After the promotion Zola spent two more seasons in C1 with Sassari Torres, he was one of the most promising talents around and in the summer of 1989 Napoli managed to sign him.

Twenty-three-year-old Gianfranco left Sardinia to play in Serie A, a new challenge awaited him but above all his dream of playing alongside the undisputed star of world football in those years came true: Diego Armando Maradona.

Gianfranco Zola Profile

Beating

Lazio

1-0 at the San Paolo, Napoli became Italian champions for the second time in their history. The Naples team was a great one and Zola, who made his debut, finished his first season with only 7 appearances but scored 2 goals.

It was an apprenticeship season for the Sardinian talent on the slopes of Vesuvius, Zola was the young apprentice of the great master Maradona and together with the Argentine spent hours learning how to take set pieces.

Maradona's teachings immediately bore fruit and the following season Zola was the undisputed starter, thus earning his first call-up to the national team. At the end of the year, he made 31 appearances and scored 6 goals.

In the following two seasons Zola consecrated himself as an established player on the Italian scene and in addition to being a permanent member of the national team, he scored twice, ending the 1991/92 and 1992/93 seasons with 12 goals.

Zola was the darling of the San Paolo after Maradona's departure but in the summer of 1993, due to the economic situation of the club,

Napoli

sold the player to Parma.

It was a painful farewell for Zola from Naples, the fans accused him of betrayal, but he replied that he was forced to leave by the club. It is well known that the most passionate loves are those with the most painful goodbyes. Zola gave a lot to Napoli and Napoli loved Zola a lot, but for the player, a new challenge opened up: to be successful with Parma.

Now stay tuned in this section of

Gianfranco Zola biography

as we will share some information about his

Parma

career.

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Parma

With the Parma shirt Zola experienced three seasons full of joy and goals. He finished all three seasons with 19 goals and came close to winning the Scudetto.

The 1994/1995 season was the year of the endless challenge between Parma and the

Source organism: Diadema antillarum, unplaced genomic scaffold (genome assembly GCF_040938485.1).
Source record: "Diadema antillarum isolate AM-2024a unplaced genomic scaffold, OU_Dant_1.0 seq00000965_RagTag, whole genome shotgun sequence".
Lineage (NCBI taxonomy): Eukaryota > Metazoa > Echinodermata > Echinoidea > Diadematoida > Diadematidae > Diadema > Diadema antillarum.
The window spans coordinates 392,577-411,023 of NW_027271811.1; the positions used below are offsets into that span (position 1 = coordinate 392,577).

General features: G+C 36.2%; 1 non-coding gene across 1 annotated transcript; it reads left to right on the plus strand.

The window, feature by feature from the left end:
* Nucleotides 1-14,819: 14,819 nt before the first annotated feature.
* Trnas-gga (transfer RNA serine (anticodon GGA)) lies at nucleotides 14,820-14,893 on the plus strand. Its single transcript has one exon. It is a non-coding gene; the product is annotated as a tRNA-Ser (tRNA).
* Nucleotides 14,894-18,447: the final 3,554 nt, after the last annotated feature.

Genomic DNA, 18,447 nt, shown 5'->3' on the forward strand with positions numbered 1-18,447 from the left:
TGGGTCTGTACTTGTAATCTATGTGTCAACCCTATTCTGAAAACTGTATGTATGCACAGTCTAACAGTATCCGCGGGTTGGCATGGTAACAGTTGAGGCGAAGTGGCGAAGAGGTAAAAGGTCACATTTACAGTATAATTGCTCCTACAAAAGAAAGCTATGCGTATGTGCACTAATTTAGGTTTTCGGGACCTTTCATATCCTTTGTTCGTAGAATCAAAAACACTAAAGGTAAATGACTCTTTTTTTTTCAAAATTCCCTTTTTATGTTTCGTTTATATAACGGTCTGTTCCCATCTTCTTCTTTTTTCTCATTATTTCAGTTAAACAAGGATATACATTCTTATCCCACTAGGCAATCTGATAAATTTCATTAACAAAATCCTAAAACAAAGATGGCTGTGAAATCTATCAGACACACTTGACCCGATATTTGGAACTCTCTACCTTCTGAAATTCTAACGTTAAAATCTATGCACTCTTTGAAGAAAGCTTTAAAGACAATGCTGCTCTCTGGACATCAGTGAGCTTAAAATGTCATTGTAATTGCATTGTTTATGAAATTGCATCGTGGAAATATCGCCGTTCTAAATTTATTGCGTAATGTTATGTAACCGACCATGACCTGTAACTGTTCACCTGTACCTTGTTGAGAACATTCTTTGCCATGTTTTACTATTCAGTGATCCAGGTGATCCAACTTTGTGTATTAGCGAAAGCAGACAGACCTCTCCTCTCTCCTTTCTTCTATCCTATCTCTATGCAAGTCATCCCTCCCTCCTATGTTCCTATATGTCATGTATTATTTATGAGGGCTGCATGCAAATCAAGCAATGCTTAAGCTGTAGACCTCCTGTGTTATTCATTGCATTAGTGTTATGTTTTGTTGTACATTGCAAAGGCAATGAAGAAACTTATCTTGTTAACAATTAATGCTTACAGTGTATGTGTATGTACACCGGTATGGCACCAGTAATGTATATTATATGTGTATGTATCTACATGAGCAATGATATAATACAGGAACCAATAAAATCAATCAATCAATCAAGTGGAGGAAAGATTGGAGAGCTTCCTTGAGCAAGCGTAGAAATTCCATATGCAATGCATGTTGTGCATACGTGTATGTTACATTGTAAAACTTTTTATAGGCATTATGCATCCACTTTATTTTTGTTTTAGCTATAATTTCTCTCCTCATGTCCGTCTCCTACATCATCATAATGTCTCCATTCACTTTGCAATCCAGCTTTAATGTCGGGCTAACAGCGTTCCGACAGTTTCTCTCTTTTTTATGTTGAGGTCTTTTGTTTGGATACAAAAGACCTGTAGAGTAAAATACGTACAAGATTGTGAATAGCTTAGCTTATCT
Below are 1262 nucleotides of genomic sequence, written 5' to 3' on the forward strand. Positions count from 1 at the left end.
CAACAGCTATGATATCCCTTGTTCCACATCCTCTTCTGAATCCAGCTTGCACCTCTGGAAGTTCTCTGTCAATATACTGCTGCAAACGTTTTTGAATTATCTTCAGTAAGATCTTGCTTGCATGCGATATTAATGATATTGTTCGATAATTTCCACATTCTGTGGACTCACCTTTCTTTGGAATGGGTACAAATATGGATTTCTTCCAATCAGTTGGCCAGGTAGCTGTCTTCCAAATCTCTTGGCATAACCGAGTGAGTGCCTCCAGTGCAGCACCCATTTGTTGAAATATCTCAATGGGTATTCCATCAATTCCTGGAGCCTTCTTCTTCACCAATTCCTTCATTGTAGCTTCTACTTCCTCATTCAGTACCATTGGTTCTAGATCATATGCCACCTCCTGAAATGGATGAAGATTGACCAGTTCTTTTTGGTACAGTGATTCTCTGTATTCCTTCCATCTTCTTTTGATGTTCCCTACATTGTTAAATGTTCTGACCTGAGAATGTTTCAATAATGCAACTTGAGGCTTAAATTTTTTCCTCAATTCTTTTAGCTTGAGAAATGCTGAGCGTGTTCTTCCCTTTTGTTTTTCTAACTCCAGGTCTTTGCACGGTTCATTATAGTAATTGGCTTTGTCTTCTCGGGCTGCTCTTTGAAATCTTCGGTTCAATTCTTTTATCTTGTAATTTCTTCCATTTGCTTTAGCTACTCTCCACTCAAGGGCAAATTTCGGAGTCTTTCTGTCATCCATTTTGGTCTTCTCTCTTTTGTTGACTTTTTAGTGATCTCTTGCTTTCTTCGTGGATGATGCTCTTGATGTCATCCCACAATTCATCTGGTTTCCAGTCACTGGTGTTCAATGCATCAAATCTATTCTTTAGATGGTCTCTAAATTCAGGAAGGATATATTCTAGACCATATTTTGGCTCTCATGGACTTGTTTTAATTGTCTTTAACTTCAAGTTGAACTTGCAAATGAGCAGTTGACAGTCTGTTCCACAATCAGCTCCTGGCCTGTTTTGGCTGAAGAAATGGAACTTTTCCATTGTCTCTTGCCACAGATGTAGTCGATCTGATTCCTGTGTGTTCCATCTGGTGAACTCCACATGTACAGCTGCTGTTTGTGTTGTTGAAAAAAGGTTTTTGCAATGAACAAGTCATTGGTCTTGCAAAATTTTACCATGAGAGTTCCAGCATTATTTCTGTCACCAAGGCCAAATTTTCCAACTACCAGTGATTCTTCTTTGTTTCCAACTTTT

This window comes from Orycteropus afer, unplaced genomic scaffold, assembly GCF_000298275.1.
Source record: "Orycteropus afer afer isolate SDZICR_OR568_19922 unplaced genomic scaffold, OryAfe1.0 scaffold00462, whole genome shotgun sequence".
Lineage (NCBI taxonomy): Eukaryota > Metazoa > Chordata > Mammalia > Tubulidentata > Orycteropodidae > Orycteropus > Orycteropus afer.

Juventus

with the new coach Marcello Lippi. The two teams faced each other throughout the season in a thrilling head-to-head battle to win the championship and were also rivals in the

Coppa Italia

and UEFA Cup finals.

After the Scudetto was won by the Bianconeri, the two teams faced each other in the double European final. In the first leg, Parma won 1-0 thanks to a goal from Dino Baggio, who beat Rampulla on a beautiful throw from Zola. In the second leg in Milan, the Bianconeri took the lead in the first half thanks to a goal by Vialli, but in the second half, Dino Baggio beat Juventus and gave Parma the trophy.

Zola, along with Paolo Maldini, is the only Italian to be included in the ESM (European Sports Magazines, the European association of football-related publications) team of the year.

It was the end of a fantastic season for Zola as he lifted his first international trophy, which would not be his last.

Also in the following season (1995/1996), Zola scored 19 goals in Serie A, but Parma ended the season only in the fifth place and without any trophy, but he was among the players called for the European Championship in 1996.

In the summer Parma got a new coach, Carlo Ancelotti. The Emilian coach made Zola play out of position within his rigid tactical line-up and the disagreements between the two didn't take long to arrive. The striker was put on the transfer list and in November Parma accepted an offer of £4.5m from Chelsea and sold the player. After three seasons of high level, Zola left Parma and tried the adventure across the Channel.

Now stay tuned in this section of Gianfranco Zola biography as we will share some information about his career at Chelsea.

Chelsea